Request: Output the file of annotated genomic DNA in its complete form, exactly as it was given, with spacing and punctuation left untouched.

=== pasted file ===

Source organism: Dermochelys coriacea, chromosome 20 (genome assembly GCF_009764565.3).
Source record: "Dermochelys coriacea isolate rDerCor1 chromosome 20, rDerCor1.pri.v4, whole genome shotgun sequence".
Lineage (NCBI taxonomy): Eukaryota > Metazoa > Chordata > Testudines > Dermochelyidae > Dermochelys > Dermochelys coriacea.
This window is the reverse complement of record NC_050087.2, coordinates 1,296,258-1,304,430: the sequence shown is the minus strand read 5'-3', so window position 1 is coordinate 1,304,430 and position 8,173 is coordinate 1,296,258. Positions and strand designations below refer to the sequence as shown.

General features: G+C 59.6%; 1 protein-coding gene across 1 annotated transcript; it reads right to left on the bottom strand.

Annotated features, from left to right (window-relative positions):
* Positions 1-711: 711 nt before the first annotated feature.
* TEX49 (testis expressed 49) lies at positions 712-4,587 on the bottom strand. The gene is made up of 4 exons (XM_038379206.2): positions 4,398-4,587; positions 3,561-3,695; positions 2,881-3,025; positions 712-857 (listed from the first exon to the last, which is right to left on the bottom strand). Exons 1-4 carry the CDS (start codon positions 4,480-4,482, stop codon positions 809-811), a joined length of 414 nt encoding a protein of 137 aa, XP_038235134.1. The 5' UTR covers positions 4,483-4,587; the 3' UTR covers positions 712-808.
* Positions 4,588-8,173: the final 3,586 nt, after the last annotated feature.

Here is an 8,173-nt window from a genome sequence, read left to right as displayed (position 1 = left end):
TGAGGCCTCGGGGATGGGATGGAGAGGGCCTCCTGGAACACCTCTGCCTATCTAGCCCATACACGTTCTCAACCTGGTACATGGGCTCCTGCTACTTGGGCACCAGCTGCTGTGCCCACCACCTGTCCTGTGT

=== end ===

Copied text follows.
Source organism: Dermochelys coriacea, chromosome 20 (genome assembly GCF_009764565.3).
Source record: "Dermochelys coriacea isolate rDerCor1 chromosome 20, rDerCor1.pri.v4, whole genome shotgun sequence".
Lineage (NCBI taxonomy): Eukaryota > Metazoa > Chordata > Testudines > Dermochelyidae > Dermochelys > Dermochelys coriacea.
This window is the reverse complement of record NC_050087.2, coordinates 1,296,258-1,304,430: the sequence shown is the minus strand read 5'-3', so window position 1 is coordinate 1,304,430 and position 8,173 is coordinate 1,296,258. Positions and strand designations below refer to the sequence as shown.

General features: G+C 59.6%; 1 protein-coding gene across 1 annotated transcript; it reads right to left on the bottom strand.

Annotated features, from left to right (window-relative positions):
* Positions 1-711: 711 nt before the first annotated feature.
* TEX49 (testis expressed 49) lies at positions 712-4,587 on the bottom strand. The gene is made up of 4 exons (XM_038379206.2): positions 4,398-4,587; positions 3,561-3,695; positions 2,881-3,025; positions 712-857 (listed from the first exon to the last, which is right to left on the bottom strand). Exons 1-4 carry the CDS (start codon positions 4,480-4,482, stop codon positions 809-811), a joined length of 414 nt encoding a protein of 137 aa, XP_038235134.1. The 5' UTR covers positions 4,483-4,587; the 3' UTR covers positions 712-808.
* Positions 4,588-8,173: the final 3,586 nt, after the last annotated feature.

Here is an 8,173-nt window from a genome sequence, read left to right as displayed (position 1 = left end):
TGAGGCCTCGGGGATGGGATGGAGAGGGCCTCCTGGAACACCTCTGCCTATCTAGCCCATACACGTTCTCAACCTGGTACATGGGCTCCTGCTACTTGGGCACCAGCTGCTGTGCCCACCACCTGTCCTGTGT